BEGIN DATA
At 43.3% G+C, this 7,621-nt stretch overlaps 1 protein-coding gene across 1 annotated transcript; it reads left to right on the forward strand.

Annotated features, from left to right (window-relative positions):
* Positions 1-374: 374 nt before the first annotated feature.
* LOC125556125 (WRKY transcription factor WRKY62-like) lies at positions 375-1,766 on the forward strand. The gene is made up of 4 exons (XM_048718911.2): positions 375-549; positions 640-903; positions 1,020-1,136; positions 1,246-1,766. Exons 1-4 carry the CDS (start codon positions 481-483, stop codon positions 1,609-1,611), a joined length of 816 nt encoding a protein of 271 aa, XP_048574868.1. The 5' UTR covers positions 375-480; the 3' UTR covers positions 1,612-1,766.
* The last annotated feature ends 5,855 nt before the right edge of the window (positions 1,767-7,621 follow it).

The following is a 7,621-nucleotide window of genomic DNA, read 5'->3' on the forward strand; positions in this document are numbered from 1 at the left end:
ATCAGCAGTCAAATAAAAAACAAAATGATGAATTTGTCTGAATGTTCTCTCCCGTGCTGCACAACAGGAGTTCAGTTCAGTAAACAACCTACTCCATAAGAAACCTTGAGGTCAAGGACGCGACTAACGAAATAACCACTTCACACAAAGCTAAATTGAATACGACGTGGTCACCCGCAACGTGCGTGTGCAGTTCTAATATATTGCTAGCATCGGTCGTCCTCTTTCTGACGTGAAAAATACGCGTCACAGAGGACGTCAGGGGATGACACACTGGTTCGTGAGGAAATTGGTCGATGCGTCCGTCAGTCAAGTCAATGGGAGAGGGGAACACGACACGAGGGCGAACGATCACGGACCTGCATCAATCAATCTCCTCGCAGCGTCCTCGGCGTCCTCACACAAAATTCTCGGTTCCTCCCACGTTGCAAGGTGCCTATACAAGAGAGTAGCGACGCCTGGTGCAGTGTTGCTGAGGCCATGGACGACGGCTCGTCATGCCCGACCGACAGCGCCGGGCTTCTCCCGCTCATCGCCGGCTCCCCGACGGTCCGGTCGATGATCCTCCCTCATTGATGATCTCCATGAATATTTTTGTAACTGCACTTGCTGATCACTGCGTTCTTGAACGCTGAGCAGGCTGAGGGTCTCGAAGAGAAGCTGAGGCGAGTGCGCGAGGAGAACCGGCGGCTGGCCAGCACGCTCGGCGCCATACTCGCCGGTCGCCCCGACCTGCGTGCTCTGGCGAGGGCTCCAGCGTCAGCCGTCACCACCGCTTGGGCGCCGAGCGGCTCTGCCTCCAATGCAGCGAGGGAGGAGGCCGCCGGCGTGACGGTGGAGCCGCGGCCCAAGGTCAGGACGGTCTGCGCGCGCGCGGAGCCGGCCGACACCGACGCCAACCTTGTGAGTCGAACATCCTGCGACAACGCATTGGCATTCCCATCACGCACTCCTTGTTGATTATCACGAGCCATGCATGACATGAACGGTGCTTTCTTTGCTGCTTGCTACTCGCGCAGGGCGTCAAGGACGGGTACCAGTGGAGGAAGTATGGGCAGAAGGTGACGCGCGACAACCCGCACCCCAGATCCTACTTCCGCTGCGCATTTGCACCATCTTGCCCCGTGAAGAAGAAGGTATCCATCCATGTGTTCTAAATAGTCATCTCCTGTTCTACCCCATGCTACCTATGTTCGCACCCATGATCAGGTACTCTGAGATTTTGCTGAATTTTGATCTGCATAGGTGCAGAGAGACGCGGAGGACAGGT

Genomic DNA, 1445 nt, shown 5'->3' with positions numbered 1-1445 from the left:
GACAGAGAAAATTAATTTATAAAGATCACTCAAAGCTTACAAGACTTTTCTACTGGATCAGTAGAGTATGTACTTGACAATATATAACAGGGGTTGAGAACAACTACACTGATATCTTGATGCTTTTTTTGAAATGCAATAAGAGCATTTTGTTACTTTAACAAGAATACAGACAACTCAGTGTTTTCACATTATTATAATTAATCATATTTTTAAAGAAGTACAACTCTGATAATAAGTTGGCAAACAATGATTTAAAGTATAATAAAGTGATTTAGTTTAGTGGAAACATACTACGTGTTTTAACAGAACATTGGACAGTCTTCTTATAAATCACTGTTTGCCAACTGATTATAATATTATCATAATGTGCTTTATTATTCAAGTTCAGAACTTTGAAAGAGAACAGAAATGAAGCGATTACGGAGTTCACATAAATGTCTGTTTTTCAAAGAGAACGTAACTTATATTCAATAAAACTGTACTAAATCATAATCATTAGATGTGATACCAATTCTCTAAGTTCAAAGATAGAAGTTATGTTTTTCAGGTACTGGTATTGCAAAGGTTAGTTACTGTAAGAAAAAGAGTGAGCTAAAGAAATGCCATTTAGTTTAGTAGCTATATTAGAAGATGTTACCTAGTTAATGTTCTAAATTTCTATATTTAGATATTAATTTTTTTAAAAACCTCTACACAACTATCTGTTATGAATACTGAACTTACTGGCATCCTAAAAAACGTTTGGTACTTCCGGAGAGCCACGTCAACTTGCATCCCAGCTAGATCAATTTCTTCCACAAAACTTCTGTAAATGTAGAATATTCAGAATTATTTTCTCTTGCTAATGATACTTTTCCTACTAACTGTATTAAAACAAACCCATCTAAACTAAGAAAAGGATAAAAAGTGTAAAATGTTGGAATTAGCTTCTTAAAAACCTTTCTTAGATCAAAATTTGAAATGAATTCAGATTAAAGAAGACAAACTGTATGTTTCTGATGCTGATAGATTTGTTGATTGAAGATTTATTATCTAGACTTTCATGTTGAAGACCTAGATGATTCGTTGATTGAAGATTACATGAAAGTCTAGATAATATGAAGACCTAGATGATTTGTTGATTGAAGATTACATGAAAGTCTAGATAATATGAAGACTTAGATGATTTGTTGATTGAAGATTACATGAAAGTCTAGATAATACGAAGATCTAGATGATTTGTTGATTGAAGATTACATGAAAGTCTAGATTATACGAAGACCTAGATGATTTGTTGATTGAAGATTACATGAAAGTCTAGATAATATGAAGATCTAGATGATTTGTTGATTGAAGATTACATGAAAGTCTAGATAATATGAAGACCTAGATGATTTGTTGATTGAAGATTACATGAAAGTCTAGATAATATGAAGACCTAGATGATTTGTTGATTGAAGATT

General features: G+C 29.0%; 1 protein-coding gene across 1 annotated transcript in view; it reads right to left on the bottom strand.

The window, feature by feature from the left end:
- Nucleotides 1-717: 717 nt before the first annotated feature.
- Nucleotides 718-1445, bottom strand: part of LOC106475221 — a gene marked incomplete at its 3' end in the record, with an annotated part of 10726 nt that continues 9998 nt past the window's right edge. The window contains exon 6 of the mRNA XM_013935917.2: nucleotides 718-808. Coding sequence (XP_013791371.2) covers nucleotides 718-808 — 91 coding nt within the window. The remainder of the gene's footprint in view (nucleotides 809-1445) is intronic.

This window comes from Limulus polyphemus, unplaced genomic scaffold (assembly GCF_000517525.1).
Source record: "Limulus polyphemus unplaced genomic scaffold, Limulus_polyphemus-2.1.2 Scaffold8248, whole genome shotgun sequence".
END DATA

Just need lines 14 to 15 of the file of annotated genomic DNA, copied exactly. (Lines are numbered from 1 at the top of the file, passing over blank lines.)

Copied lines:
This window comes from Limulus polyphemus, unplaced genomic scaffold (assembly GCF_000517525.1).
Source record: "Limulus polyphemus unplaced genomic scaffold, Limulus_polyphemus-2.1.2 Scaffold8248, whole genome shotgun sequence".